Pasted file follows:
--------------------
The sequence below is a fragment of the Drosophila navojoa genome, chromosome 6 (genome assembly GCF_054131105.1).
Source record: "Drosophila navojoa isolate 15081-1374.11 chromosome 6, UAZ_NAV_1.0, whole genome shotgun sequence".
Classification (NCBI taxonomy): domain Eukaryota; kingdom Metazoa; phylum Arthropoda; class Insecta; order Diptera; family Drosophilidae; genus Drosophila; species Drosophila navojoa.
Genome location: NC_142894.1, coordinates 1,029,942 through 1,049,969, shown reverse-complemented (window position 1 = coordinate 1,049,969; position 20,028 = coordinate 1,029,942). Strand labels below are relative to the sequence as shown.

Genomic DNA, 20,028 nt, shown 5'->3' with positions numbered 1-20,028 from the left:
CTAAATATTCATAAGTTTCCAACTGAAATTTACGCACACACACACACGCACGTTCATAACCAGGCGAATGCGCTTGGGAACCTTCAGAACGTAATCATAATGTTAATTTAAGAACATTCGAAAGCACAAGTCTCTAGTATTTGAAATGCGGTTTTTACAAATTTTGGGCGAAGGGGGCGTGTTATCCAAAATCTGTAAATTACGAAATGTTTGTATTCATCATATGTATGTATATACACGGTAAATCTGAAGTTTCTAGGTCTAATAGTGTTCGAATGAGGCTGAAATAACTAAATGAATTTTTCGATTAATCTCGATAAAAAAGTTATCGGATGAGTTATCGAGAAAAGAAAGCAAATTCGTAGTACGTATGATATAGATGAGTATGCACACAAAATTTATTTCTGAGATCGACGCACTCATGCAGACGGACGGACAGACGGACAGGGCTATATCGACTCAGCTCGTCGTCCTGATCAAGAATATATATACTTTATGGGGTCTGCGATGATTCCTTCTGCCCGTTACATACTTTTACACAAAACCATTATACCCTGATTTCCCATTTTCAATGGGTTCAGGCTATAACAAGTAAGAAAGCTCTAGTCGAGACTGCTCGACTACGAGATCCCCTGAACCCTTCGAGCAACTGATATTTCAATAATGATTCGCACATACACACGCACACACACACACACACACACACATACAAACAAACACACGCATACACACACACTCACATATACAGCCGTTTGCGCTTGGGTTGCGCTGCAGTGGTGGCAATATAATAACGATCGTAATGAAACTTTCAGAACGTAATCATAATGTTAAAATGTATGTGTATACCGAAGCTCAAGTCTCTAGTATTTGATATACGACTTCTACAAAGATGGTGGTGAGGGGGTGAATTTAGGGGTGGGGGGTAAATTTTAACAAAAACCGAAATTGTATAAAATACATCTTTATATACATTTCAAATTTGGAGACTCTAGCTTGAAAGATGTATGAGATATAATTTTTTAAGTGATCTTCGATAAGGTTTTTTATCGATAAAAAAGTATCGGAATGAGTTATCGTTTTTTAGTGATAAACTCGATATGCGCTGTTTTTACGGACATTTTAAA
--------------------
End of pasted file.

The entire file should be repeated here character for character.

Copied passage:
The sequence below is a fragment of the Drosophila navojoa genome, chromosome 6 (genome assembly GCF_054131105.1).
Source record: "Drosophila navojoa isolate 15081-1374.11 chromosome 6, UAZ_NAV_1.0, whole genome shotgun sequence".
Classification (NCBI taxonomy): domain Eukaryota; kingdom Metazoa; phylum Arthropoda; class Insecta; order Diptera; family Drosophilidae; genus Drosophila; species Drosophila navojoa.
Genome location: NC_142894.1, coordinates 1,029,942 through 1,049,969, shown reverse-complemented (window position 1 = coordinate 1,049,969; position 20,028 = coordinate 1,029,942). Strand labels below are relative to the sequence as shown.

Genomic DNA, 20,028 nt, shown 5'->3' with positions numbered 1-20,028 from the left:
CTAAATATTCATAAGTTTCCAACTGAAATTTACGCACACACACACACGCACGTTCATAACCAGGCGAATGCGCTTGGGAACCTTCAGAACGTAATCATAATGTTAATTTAAGAACATTCGAAAGCACAAGTCTCTAGTATTTGAAATGCGGTTTTTACAAATTTTGGGCGAAGGGGGCGTGTTATCCAAAATCTGTAAATTACGAAATGTTTGTATTCATCATATGTATGTATATACACGGTAAATCTGAAGTTTCTAGGTCTAATAGTGTTCGAATGAGGCTGAAATAACTAAATGAATTTTTCGATTAATCTCGATAAAAAAGTTATCGGATGAGTTATCGAGAAAAGAAAGCAAATTCGTAGTACGTATGATATAGATGAGTATGCACACAAAATTTATTTCTGAGATCGACGCACTCATGCAGACGGACGGACAGACGGACAGGGCTATATCGACTCAGCTCGTCGTCCTGATCAAGAATATATATACTTTATGGGGTCTGCGATGATTCCTTCTGCCCGTTACATACTTTTACACAAAACCATTATACCCTGATTTCCCATTTTCAATGGGTTCAGGCTATAACAAGTAAGAAAGCTCTAGTCGAGACTGCTCGACTACGAGATCCCCTGAACCCTTCGAGCAACTGATATTTCAATAATGATTCGCACATACACACGCACACACACACACACACACACACATACAAACAAACACACGCATACACACACACTCACATATACAGCCGTTTGCGCTTGGGTTGCGCTGCAGTGGTGGCAATATAATAACGATCGTAATGAAACTTTCAGAACGTAATCATAATGTTAAAATGTATGTGTATACCGAAGCTCAAGTCTCTAGTATTTGATATACGACTTCTACAAAGATGGTGGTGAGGGGGTGAATTTAGGGGTGGGGGGTAAATTTTAACAAAAACCGAAATTGTATAAAATACATCTTTATATACATTTCAAATTTGGAGACTCTAGCTTGAAAGATGTATGAGATATAATTTTTTAAGTGATCTTCGATAAGGTTTTTTATCGATAAAAAAGTATCGGAATGAGTTATCGTTTTTTAGTGATAAACTCGATATGCGCTGTTTTTACGGACATTTTAAA